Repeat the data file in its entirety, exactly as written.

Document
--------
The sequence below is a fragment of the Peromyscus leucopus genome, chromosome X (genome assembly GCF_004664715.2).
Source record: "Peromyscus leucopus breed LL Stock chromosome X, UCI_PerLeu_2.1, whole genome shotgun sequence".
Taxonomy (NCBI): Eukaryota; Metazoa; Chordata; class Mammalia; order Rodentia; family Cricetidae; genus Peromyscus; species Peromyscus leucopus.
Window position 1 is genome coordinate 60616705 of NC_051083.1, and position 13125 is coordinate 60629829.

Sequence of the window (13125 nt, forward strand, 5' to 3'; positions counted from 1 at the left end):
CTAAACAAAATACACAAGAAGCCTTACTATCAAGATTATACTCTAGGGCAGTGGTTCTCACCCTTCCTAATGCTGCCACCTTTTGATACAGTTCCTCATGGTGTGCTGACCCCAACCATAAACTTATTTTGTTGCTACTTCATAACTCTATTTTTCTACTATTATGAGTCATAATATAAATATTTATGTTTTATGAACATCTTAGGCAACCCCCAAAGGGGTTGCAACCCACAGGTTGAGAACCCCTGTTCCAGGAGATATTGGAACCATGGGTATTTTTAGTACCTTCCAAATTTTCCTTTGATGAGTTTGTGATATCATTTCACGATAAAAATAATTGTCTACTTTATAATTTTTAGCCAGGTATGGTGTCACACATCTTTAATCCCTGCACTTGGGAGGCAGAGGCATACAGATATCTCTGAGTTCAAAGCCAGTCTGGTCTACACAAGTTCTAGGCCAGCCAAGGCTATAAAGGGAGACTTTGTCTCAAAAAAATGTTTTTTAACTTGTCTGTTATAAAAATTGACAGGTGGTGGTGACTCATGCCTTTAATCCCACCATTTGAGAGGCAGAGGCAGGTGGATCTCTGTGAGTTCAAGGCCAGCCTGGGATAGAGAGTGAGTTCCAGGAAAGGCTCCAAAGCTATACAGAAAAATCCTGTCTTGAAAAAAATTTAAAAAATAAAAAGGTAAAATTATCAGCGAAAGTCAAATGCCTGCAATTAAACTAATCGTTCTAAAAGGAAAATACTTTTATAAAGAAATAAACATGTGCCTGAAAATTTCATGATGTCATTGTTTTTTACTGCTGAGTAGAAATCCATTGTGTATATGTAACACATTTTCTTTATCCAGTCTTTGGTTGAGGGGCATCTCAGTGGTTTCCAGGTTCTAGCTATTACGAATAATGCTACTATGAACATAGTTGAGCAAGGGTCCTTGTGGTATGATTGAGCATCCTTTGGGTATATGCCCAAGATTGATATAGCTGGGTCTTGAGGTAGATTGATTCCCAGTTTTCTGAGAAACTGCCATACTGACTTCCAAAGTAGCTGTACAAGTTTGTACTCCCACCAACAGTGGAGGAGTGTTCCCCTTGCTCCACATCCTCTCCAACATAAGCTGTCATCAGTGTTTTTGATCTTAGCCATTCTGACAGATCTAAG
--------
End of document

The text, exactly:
The sequence below is a fragment of the Peromyscus leucopus genome, chromosome X (genome assembly GCF_004664715.2).
Source record: "Peromyscus leucopus breed LL Stock chromosome X, UCI_PerLeu_2.1, whole genome shotgun sequence".
Taxonomy (NCBI): Eukaryota; Metazoa; Chordata; class Mammalia; order Rodentia; family Cricetidae; genus Peromyscus; species Peromyscus leucopus.
Window position 1 is genome coordinate 60616705 of NC_051083.1, and position 13125 is coordinate 60629829.

Sequence of the window (13125 nt, forward strand, 5' to 3'; positions counted from 1 at the left end):
CTAAACAAAATACACAAGAAGCCTTACTATCAAGATTATACTCTAGGGCAGTGGTTCTCACCCTTCCTAATGCTGCCACCTTTTGATACAGTTCCTCATGGTGTGCTGACCCCAACCATAAACTTATTTTGTTGCTACTTCATAACTCTATTTTTCTACTATTATGAGTCATAATATAAATATTTATGTTTTATGAACATCTTAGGCAACCCCCAAAGGGGTTGCAACCCACAGGTTGAGAACCCCTGTTCCAGGAGATATTGGAACCATGGGTATTTTTAGTACCTTCCAAATTTTCCTTTGATGAGTTTGTGATATCATTTCACGATAAAAATAATTGTCTACTTTATAATTTTTAGCCAGGTATGGTGTCACACATCTTTAATCCCTGCACTTGGGAGGCAGAGGCATACAGATATCTCTGAGTTCAAAGCCAGTCTGGTCTACACAAGTTCTAGGCCAGCCAAGGCTATAAAGGGAGACTTTGTCTCAAAAAAATGTTTTTTAACTTGTCTGTTATAAAAATTGACAGGTGGTGGTGACTCATGCCTTTAATCCCACCATTTGAGAGGCAGAGGCAGGTGGATCTCTGTGAGTTCAAGGCCAGCCTGGGATAGAGAGTGAGTTCCAGGAAAGGCTCCAAAGCTATACAGAAAAATCCTGTCTTGAAAAAAATTTAAAAAATAAAAAGGTAAAATTATCAGCGAAAGTCAAATGCCTGCAATTAAACTAATCGTTCTAAAAGGAAAATACTTTTATAAAGAAATAAACATGTGCCTGAAAATTTCATGATGTCATTGTTTTTTACTGCTGAGTAGAAATCCATTGTGTATATGTAACACATTTTCTTTATCCAGTCTTTGGTTGAGGGGCATCTCAGTGGTTTCCAGGTTCTAGCTATTACGAATAATGCTACTATGAACATAGTTGAGCAAGGGTCCTTGTGGTATGATTGAGCATCCTTTGGGTATATGCCCAAGATTGATATAGCTGGGTCTTGAGGTAGATTGATTCCCAGTTTTCTGAGAAACTGCCATACTGACTTCCAAAGTAGCTGTACAAGTTTGTACTCCCACCAACAGTGGAGGAGTGTTCCCCTTGCTCCACATCCTCTCCAACATAAGCTGTCATCAGTGTTTTTGATCTTAGCCATTCTGACAGATCTAAG